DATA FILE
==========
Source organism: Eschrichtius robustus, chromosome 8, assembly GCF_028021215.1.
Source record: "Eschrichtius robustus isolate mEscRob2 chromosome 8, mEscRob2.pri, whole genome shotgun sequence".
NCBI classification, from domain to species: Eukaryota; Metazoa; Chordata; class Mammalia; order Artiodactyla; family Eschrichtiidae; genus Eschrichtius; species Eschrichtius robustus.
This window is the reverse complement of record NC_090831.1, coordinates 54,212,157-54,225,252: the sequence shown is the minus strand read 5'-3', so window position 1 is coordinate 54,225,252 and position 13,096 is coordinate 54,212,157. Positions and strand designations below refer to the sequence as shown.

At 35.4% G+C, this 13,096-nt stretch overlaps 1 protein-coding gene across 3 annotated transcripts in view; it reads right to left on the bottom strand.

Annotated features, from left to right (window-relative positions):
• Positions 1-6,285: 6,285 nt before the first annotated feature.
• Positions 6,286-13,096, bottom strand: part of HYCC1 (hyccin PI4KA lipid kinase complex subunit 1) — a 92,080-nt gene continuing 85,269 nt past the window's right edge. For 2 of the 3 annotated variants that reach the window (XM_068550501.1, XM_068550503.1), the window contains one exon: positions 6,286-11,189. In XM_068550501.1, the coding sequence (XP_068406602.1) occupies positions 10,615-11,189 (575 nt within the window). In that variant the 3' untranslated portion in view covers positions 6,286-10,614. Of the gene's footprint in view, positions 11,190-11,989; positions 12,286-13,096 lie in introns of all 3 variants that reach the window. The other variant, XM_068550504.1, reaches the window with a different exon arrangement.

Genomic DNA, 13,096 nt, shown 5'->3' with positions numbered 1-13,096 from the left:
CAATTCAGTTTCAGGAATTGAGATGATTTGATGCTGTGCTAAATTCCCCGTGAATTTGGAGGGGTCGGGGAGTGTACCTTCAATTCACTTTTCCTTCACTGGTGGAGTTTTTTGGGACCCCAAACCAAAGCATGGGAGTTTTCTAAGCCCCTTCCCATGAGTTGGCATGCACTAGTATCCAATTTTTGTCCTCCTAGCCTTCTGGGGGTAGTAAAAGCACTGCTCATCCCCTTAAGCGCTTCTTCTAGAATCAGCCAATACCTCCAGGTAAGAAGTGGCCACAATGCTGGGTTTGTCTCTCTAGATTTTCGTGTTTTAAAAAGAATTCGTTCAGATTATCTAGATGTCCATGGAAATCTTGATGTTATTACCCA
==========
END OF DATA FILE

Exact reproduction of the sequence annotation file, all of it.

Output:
Source organism: Eschrichtius robustus, chromosome 8, assembly GCF_028021215.1.
Source record: "Eschrichtius robustus isolate mEscRob2 chromosome 8, mEscRob2.pri, whole genome shotgun sequence".
NCBI classification, from domain to species: Eukaryota; Metazoa; Chordata; class Mammalia; order Artiodactyla; family Eschrichtiidae; genus Eschrichtius; species Eschrichtius robustus.
This window is the reverse complement of record NC_090831.1, coordinates 54,212,157-54,225,252: the sequence shown is the minus strand read 5'-3', so window position 1 is coordinate 54,225,252 and position 13,096 is coordinate 54,212,157. Positions and strand designations below refer to the sequence as shown.

At 35.4% G+C, this 13,096-nt stretch overlaps 1 protein-coding gene across 3 annotated transcripts in view; it reads right to left on the bottom strand.

Annotated features, from left to right (window-relative positions):
• Positions 1-6,285: 6,285 nt before the first annotated feature.
• Positions 6,286-13,096, bottom strand: part of HYCC1 (hyccin PI4KA lipid kinase complex subunit 1) — a 92,080-nt gene continuing 85,269 nt past the window's right edge. For 2 of the 3 annotated variants that reach the window (XM_068550501.1, XM_068550503.1), the window contains one exon: positions 6,286-11,189. In XM_068550501.1, the coding sequence (XP_068406602.1) occupies positions 10,615-11,189 (575 nt within the window). In that variant the 3' untranslated portion in view covers positions 6,286-10,614. Of the gene's footprint in view, positions 11,190-11,989; positions 12,286-13,096 lie in introns of all 3 variants that reach the window. The other variant, XM_068550504.1, reaches the window with a different exon arrangement.

Genomic DNA, 13,096 nt, shown 5'->3' with positions numbered 1-13,096 from the left:
CAATTCAGTTTCAGGAATTGAGATGATTTGATGCTGTGCTAAATTCCCCGTGAATTTGGAGGGGTCGGGGAGTGTACCTTCAATTCACTTTTCCTTCACTGGTGGAGTTTTTTGGGACCCCAAACCAAAGCATGGGAGTTTTCTAAGCCCCTTCCCATGAGTTGGCATGCACTAGTATCCAATTTTTGTCCTCCTAGCCTTCTGGGGGTAGTAAAAGCACTGCTCATCCCCTTAAGCGCTTCTTCTAGAATCAGCCAATACCTCCAGGTAAGAAGTGGCCACAATGCTGGGTTTGTCTCTCTAGATTTTCGTGTTTTAAAAAGAATTCGTTCAGATTATCTAGATGTCCATGGAAATCTTGATGTTATTACCCA